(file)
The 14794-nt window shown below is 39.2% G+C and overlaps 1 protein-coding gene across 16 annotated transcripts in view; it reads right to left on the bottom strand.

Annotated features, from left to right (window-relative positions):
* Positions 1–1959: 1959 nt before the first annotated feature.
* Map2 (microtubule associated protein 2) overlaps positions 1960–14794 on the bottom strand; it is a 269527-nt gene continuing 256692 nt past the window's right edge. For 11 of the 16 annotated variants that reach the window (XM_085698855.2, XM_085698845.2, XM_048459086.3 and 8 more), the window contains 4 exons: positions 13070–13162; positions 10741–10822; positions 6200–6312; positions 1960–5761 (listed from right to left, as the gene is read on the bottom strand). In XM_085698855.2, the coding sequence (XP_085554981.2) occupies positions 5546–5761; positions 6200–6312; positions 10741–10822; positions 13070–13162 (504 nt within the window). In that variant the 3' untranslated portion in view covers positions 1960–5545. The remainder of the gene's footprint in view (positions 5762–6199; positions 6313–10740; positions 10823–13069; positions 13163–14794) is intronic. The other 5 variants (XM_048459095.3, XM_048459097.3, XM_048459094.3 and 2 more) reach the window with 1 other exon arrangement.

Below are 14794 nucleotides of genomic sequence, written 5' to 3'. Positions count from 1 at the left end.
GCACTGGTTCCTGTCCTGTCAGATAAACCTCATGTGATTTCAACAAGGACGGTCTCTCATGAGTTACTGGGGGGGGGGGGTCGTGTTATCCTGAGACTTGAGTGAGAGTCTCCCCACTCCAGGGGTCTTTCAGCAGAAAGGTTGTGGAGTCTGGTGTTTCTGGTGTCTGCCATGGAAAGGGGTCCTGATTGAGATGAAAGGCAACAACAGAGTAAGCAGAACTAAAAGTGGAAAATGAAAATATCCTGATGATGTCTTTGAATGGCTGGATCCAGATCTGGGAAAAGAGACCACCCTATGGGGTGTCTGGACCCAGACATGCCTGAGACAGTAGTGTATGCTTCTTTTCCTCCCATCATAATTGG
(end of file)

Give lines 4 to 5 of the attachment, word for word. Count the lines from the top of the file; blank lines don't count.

* Map2 (microtubule associated protein 2) overlaps positions 1960–14794 on the bottom strand; it is a 269527-nt gene continuing 256692 nt past the window's right edge. For 11 of the 16 annotated variants that reach the window (XM_085698855.2, XM_085698845.2, XM_048459086.3 and 8 more), the window contains 4 exons: positions 13070–13162; positions 10741–10822; positions 6200–6312; positions 1960–5761 (listed from right to left, as the gene is read on the bottom strand). In XM_085698855.2, the coding sequence (XP_085554981.2) occupies positions 5546–5761; positions 6200–6312; positions 10741–10822; positions 13070–13162 (504 nt within the window). In that variant the 3' untranslated portion in view covers positions 1960–5545. The remainder of the gene's footprint in view (positions 5762–6199; positions 6313–10740; positions 10823–13069; positions 13163–14794) is intronic. The other 5 variants (XM_048459095.3, XM_048459097.3, XM_048459094.3 and 2 more) reach the window with 1 other exon arrangement.

Below are 14794 nucleotides of genomic sequence, written 5' to 3'. Positions count from 1 at the left end.